While most of the fieldwork campaigns this summer are being taken care of by our awesome teams of PhD and master students, there is a few sets of field days I am joining. One of them just happened on a lovely not-too-hot summer day in the heathlands and forests of northern Flanders, on the border with the Netherlands.
It is there, on the poor sandy soils of the Campina region, that we are monitoring vegetation for the global Dark Diversity project.
I have written about this intriguing ‘dark diversity’ before: it is basically the non-realised biodiversity, those species that are NOT present at a given location. It is those species that indicate the unrealised potential of an area. For this, we compare a disturbed and an undisturbed heathland site with a whole series of vegetation surveys in a circle with 20 km diameter around these plots.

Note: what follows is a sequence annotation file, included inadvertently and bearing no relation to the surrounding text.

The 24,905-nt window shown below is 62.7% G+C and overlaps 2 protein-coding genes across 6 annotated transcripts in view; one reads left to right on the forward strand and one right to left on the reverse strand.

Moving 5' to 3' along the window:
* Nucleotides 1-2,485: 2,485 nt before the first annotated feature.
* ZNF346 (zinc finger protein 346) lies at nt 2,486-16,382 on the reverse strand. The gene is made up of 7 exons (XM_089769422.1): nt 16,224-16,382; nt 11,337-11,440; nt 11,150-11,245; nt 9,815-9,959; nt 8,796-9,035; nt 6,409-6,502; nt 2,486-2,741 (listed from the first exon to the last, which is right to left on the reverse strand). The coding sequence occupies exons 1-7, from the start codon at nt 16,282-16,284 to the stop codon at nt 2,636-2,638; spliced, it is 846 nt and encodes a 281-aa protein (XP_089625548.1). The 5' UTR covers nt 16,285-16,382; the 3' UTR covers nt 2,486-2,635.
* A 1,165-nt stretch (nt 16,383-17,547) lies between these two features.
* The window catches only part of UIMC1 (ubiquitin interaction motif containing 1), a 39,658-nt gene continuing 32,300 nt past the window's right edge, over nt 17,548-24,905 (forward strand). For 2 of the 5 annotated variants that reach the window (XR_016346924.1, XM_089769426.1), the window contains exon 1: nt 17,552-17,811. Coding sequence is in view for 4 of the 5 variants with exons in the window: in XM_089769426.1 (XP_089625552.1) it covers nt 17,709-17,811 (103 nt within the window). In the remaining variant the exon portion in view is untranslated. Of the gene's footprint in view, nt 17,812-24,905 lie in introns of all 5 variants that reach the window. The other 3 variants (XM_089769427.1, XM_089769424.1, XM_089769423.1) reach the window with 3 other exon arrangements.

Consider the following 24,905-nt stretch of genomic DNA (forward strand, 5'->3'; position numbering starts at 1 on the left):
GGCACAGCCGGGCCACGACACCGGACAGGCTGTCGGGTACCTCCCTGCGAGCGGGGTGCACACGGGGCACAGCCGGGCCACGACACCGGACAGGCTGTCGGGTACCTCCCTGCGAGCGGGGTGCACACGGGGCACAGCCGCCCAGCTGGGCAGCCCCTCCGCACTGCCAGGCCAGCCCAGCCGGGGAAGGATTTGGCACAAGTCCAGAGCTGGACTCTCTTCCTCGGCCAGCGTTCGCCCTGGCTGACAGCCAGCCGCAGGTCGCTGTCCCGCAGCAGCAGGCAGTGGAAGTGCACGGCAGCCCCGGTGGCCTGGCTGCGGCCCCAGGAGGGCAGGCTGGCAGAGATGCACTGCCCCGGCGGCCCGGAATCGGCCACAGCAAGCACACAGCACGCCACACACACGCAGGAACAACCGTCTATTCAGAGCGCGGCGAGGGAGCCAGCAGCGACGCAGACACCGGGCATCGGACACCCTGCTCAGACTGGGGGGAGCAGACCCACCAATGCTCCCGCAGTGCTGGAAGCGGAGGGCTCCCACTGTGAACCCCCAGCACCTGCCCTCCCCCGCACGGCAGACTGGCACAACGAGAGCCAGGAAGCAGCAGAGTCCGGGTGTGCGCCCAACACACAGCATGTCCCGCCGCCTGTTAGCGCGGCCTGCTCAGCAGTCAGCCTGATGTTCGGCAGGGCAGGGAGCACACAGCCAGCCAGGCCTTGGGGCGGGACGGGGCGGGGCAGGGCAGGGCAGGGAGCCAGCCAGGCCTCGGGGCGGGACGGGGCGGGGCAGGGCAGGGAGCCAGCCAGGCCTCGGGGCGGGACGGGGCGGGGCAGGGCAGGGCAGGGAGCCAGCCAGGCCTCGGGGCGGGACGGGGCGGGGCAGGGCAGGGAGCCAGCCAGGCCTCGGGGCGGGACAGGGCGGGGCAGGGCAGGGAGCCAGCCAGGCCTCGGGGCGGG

There is of course at least two reasons why a certain species does not occur at a location: the local characteristics (a dry heathland will never hold the same species as a wet heathland a few meters downslope), and anthropogenic pressures. By comparing a disturbed with an undisturbed area, we will be able to disentangle these two, and get closer to the heart of what human influence does to diversity.
Of course, such general questions on the drivers of global diversity (loss) require a lot of data. We are just one factor in a big chain here: our Flemish heathlands are one vegetation type to be studied; ecologists all over the world are right now out in their own landscapes, doing exactly the same. Talk about feeling connected with the world!